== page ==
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Tampa Bay Buccaneers

Bucs' Grimm works to regain full range of motion

The Tampa Tribune
Published:   |   Updated: March 21, 2013 at 12:20 AM
TAMPA -

Buccaneers safety Cody Grimm believes he is between 85 and 90 percent recovered from last year's season-ending injury sustained against Baltimore.

Grimm broke his left fibula against the Ravens during a 17-10 loss on Nov. 28. He had surgery in Miami a couple of days later and has been rehabbing this offseason at Sullivan ProFormance in Arizona.

"They pretty much put a plate and some screws in there and reattached the fibula," Grimm said. "I had to stay off of it for nine weeks. Then they went in and took out one of the screws that holds my fibula and tibia close together so the cartilage can grow back together and get strong in between there.

"Once that happens, the fibula is good to go. Then it's all about getting the strength back and the motion back. That's the key. The bone is not the issue. Once the plate is in there, it's stronger than before."

Grimm is not the only NFL player rehabbing with trainers at Sullivan ProFormance. Others include Donovan McNabb (Washington), Shaun Rogers (Cleveland), Darrelle Revis (New York Jets) and Anquan Boldin (Baltimore).

Grimm runs for 20-30 minutes, rehabs his ankle for an hour and works out for another two hours each day.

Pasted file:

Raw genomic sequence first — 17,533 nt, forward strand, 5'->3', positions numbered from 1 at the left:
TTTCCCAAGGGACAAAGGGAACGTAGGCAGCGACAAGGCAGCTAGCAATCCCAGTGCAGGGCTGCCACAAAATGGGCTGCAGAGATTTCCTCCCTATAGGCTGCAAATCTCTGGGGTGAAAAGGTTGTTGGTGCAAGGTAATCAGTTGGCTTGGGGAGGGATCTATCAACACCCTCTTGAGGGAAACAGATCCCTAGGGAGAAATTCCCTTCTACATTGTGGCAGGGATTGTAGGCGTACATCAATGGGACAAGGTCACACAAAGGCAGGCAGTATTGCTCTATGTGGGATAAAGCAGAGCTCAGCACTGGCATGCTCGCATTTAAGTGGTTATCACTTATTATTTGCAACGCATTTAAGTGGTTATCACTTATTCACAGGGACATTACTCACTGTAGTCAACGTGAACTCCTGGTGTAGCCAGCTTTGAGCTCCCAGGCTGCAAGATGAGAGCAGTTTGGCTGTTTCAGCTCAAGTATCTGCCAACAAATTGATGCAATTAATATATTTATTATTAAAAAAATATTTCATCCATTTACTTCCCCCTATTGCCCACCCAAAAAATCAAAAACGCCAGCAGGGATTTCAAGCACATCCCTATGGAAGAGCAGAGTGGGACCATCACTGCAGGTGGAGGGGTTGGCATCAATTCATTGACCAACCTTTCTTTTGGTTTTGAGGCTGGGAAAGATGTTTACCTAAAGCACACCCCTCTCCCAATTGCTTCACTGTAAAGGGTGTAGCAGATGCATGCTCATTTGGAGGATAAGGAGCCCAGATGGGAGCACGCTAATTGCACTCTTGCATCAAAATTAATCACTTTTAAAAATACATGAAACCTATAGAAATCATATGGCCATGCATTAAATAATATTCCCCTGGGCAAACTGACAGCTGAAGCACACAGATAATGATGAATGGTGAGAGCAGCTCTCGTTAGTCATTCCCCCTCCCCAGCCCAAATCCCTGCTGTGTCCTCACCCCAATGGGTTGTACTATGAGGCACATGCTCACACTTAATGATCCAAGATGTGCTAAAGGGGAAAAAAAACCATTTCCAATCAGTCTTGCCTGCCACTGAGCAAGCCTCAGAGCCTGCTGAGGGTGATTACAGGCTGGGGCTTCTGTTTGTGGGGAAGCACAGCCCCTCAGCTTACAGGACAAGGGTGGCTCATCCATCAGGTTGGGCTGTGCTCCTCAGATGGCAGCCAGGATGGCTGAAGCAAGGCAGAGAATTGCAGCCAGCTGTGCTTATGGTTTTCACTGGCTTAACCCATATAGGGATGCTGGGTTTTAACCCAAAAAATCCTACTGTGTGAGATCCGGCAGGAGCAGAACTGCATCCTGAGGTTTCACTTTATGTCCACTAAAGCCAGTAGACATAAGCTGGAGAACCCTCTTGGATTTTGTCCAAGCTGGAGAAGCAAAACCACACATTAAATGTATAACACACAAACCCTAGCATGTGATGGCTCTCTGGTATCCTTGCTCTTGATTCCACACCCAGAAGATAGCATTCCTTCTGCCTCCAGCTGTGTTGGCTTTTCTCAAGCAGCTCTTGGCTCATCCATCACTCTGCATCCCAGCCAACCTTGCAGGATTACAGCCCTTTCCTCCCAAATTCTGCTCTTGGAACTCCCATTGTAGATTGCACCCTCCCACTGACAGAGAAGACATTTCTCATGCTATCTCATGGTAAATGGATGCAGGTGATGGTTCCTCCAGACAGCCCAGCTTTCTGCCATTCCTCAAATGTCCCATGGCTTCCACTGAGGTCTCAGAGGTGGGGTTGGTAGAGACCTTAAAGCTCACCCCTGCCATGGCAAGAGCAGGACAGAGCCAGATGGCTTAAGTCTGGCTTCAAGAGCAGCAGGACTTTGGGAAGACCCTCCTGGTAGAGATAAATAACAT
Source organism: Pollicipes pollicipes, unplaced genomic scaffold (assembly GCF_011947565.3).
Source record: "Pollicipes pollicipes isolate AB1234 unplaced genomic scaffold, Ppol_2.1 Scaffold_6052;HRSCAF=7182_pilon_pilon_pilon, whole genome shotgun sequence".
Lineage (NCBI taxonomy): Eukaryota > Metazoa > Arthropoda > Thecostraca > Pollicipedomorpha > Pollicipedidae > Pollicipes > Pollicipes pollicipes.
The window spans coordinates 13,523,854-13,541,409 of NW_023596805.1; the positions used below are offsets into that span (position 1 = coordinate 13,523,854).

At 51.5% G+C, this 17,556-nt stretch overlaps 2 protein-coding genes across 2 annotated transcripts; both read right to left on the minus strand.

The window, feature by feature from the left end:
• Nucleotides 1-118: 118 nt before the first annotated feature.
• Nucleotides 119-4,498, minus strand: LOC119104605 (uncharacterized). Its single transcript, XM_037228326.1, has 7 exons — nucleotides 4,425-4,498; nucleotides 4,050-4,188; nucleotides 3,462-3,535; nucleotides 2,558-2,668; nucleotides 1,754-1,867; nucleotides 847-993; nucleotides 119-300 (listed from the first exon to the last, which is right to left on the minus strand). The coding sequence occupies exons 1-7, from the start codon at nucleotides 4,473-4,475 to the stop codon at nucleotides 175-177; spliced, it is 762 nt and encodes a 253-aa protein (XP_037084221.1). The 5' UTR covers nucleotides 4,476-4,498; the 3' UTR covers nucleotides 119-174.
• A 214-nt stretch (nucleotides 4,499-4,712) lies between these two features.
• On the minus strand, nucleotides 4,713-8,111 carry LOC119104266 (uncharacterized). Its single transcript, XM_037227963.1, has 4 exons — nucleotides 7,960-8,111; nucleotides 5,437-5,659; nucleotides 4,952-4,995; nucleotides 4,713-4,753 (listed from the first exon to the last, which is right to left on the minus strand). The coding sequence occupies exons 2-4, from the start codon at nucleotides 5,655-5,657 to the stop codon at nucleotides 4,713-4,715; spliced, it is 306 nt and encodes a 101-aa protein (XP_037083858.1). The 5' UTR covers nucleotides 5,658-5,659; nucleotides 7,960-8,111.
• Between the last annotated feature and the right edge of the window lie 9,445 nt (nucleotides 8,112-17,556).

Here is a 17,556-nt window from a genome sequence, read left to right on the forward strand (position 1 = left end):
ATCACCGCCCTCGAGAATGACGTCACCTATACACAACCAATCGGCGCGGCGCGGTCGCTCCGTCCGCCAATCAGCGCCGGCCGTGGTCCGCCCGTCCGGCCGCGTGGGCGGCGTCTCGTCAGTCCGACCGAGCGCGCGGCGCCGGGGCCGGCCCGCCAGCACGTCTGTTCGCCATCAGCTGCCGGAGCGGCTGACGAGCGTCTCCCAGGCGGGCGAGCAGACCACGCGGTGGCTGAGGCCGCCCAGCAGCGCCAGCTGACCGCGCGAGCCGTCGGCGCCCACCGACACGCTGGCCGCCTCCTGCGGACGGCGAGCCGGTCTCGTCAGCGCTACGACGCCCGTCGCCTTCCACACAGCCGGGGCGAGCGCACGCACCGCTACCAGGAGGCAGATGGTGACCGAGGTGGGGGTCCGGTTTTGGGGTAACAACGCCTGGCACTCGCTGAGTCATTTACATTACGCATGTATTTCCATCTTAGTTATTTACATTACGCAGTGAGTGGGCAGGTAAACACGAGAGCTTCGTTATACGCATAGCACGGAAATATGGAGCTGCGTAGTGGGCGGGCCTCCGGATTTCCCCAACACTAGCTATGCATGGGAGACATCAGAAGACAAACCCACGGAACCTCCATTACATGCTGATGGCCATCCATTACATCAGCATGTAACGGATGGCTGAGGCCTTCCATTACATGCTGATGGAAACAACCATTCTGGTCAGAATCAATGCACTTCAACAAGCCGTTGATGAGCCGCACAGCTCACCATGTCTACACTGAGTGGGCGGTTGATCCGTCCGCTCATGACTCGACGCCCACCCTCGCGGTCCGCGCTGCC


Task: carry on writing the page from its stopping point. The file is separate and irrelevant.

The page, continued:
Last season, Grimm started nine games after the suspension of safety Tanard Jackson in September. Grimm, a seventh-round pick in 2010, had 61 tackles and two interceptions prior to his injury. He also had 10 tackles on special teams.

One of Grimm's offseason priorities was getting the full range of motion back in his foot, which was in same position for several weeks after surgery. He can move it without any problems, he said.

"If we had (voluntary workouts), I think I'd be able to practice," Grimm said. "The thing right now is it's not quite as strong. I've noticed the leg gets sore faster. That's the main issue, which is getting the strength back now.

"My main concern was getting all the motion back in my foot and I've done that. Now it's just about getting my leg as strong as the other leg."

arichardson@tampatrib.com

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